Motorized, stuck

By Priyanka Chandola
Published: Friday 31 October 2008

-- (Credit: AGNIMIRH BASU) Transport in Indian cities headed the wrong way: ministry

After a gap of 14 years, the Union Ministry of Urban Development commissioned a study on the state of transport in Indian cities. The data showed Indian cities sinking deeper into a spiral of congestion and air pollution--public transport showed a decline across the country as private automobiles replaced non-motorized transport like bicycles.

Since 1994, this is the first such study. Though 87 cities qualified for it, the study covered 30, considered representative of urban India. These were split into six categories: if small hill towns came in the first, metropolises like Mumbai came in the sixth group.

The cities were tested on eight criteria (see box). Chandigarh was rated the best, followed by Delhi and Madurai. Gangtok was the bottom of the table. Vehicle numbers grew at a rate of 10 per cent in Indian cities between 1991 and 2001. Of this, two-wheelers, which constitute 60-70 per cent of vehicles registered in most cities, grew at 12 per cent over the last two decades.

Public transport is going the other way. Rather than increasing in numbers to meet the demands of rapidly increasing population and urbanization, the bus fleet of all state transport undertakings shrank between 2000 and 2007. The only exception was Bangalore. Many small and medium-sized cities do not have a proper bus system, relying on auto-rickshaws; they include Gangtok, Bikaner, Raipur, Amritsar, Agra and Patna. The metros have better public transport; Kolkata had the highest share of public transport among them.

The share of public transport declined between 1994 and 2007 in all cities except Kochi, where it is 51 per cent. The study projects a significant decline in public transport and sharp increase in private vehicles in the future, especially in the metros.

Herein lies the skew. While private vehicles meet only 20 per cent of the travel demand, according to a survey by the government consultancy rites, public transport buses meet 60 per cent of the city's travel demand.

Public interest?
The study found the result of this trend: congestion. Chandigarh's wide roads mean the average speed on its roads is nearly 30 km per hour, the high est. Hyderabad and Chennai move at 19 kmph, with Bangalore and Kolkata trudging at 18 kmph. Delhi and Mumbai crawl at 16 kmph, the slowest.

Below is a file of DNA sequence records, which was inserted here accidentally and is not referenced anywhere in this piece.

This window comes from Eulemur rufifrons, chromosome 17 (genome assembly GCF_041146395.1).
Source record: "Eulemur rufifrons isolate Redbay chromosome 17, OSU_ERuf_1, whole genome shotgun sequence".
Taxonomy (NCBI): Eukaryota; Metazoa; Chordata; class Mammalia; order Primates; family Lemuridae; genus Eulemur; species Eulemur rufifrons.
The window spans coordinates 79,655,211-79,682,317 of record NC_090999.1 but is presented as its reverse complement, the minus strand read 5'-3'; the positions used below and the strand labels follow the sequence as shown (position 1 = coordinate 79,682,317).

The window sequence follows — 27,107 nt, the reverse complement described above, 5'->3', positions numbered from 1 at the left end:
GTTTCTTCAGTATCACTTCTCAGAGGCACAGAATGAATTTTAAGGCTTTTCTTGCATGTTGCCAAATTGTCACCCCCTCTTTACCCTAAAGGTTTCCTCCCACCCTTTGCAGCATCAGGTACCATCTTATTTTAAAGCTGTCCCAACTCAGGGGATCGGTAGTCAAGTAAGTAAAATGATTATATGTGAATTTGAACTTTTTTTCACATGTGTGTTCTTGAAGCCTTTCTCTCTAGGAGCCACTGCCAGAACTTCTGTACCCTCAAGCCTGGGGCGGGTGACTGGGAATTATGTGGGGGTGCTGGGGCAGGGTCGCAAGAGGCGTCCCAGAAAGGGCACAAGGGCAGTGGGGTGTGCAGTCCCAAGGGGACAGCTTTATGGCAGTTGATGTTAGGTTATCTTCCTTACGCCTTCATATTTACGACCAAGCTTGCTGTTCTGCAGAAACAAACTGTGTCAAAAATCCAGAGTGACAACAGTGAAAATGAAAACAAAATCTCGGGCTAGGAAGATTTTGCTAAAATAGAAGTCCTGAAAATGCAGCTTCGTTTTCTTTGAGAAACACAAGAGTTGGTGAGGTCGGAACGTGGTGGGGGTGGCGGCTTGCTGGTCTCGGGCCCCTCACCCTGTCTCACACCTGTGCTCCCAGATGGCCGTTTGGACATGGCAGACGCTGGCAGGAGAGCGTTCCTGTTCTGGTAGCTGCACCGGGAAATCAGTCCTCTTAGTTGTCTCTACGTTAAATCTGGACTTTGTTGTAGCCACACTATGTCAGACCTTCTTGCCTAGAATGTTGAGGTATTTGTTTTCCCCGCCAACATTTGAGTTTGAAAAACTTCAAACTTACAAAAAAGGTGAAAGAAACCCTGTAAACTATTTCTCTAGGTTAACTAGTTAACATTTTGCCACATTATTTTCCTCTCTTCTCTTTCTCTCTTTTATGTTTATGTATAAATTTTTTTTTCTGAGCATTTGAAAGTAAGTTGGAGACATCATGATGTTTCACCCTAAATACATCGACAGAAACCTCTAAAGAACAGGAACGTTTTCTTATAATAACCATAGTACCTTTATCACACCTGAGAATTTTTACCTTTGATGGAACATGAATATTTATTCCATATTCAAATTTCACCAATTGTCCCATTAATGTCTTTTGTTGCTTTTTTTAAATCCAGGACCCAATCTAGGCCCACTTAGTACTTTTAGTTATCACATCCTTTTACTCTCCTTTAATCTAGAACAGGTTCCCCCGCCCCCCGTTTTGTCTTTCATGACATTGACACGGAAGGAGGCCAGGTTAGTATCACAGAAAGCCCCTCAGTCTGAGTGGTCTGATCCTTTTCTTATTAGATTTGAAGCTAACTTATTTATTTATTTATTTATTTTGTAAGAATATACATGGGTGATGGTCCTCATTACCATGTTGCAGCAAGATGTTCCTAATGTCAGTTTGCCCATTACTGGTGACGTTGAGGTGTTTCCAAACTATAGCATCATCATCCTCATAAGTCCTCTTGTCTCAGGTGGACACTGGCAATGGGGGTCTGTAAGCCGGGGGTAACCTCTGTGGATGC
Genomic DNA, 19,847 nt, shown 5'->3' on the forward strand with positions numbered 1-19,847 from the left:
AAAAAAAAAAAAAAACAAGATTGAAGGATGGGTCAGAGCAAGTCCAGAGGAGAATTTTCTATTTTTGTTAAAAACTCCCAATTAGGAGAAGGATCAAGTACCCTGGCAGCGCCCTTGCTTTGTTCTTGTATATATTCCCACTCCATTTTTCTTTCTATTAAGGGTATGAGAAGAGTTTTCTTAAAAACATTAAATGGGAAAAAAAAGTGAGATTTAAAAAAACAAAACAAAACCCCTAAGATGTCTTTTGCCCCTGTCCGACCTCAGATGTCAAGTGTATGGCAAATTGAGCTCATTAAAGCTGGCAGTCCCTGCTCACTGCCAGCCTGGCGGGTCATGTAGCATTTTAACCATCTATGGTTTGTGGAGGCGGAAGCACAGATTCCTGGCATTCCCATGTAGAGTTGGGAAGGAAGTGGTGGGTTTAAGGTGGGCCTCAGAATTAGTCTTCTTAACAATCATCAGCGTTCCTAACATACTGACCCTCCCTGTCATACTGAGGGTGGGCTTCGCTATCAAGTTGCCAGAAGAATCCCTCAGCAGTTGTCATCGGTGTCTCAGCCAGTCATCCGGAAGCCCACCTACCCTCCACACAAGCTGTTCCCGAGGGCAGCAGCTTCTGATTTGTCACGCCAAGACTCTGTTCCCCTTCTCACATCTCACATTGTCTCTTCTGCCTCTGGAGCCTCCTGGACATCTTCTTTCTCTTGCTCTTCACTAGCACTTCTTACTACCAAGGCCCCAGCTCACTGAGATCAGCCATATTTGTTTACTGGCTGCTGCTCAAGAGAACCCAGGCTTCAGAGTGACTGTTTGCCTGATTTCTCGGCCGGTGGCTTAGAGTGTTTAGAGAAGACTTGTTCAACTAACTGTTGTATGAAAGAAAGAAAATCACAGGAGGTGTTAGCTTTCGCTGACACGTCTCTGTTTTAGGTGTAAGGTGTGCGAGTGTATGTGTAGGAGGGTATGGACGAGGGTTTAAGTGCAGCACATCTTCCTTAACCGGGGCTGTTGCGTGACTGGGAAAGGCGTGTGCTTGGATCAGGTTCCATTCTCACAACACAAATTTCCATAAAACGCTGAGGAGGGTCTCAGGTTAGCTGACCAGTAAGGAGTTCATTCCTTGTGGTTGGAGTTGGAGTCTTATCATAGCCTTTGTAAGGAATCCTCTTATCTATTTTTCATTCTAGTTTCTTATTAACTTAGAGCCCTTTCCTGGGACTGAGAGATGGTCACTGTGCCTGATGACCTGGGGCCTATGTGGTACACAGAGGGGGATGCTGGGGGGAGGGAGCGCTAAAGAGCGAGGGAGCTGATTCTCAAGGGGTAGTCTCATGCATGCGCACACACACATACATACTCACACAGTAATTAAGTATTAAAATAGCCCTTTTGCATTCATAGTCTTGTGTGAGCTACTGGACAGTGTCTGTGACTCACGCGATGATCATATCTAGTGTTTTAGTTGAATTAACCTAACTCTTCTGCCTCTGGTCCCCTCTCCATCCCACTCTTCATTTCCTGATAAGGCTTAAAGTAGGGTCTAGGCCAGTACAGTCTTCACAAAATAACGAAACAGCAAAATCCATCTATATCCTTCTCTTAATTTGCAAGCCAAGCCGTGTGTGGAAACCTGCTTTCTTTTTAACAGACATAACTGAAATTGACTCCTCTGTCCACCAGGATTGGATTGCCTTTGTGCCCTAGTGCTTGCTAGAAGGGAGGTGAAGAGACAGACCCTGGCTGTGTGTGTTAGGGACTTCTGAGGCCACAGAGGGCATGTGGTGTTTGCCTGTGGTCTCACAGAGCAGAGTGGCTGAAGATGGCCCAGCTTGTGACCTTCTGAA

The study emphasized that public transport best reduces congestion and pollution, but did not suggesting how to make it efficient. It stressed the need to integrate urban planning and transport planning, a major gap in the planning and management of Indian cities.

Take the case of Pune, which topped the category of public transport accessibility--smaller cities scored high generally, but that is because the trip lengths there are smaller, said Adhiraj Joglekar, a physician active in the community. Pune's public transport is not that good, he said. "Access means the capacity to enter and exit a transport system. Effectively it means how soon will one get a bus. Accessibility is the measure of the capacity to reach different locations." The study wasted the opportunity to examine this critical aspect, he said.

Out: pedestrians, cyclists
The study pointed out something that is known but seldom recognized: depending on the city, 16 per cent to 58 per cent of all trips are made on foot. Although the metros provide better room for pedestrians than smaller cities, it is inadequate.

According to a recent survey, 90 per cent pedestrians feel unsafe on Delhi roads. It noted the absence of zebra crossings at a high proportion of traffic intersections; pedestrian signals were almost non-existent. Refuge islands (places for pedestrians to stand on medians or dividers) were found on only 10 per cent intersections. Kanthi Kannan of the non-profit Right To Walk Foundation in Hyderabad said the ministry's study should have compared pedestrian infrastructure in the past with the present, and given specifics of each city.

The share of cyclists in transport declined to 11 per cent from 30 per cent in 1994. Kannan said private vehicles are the biggest encroachers on Hyderabad's footpaths. But the study did not suggest measures to contain parking demand. It said merely that large cities have lesser on-street parking on major roads as compared to smaller cities, because of better enforcement.

This bland mathematical analysis is pointless, said Ashok R Datar of the non-profit Mumbai Environmental Social Network. "The criticality of blocking a lane in high-volume traffic in major cities, where buses need the curb lane for getting into and out of bus stops, is material. In small cities without bus service, parking on roads is not all that bad."

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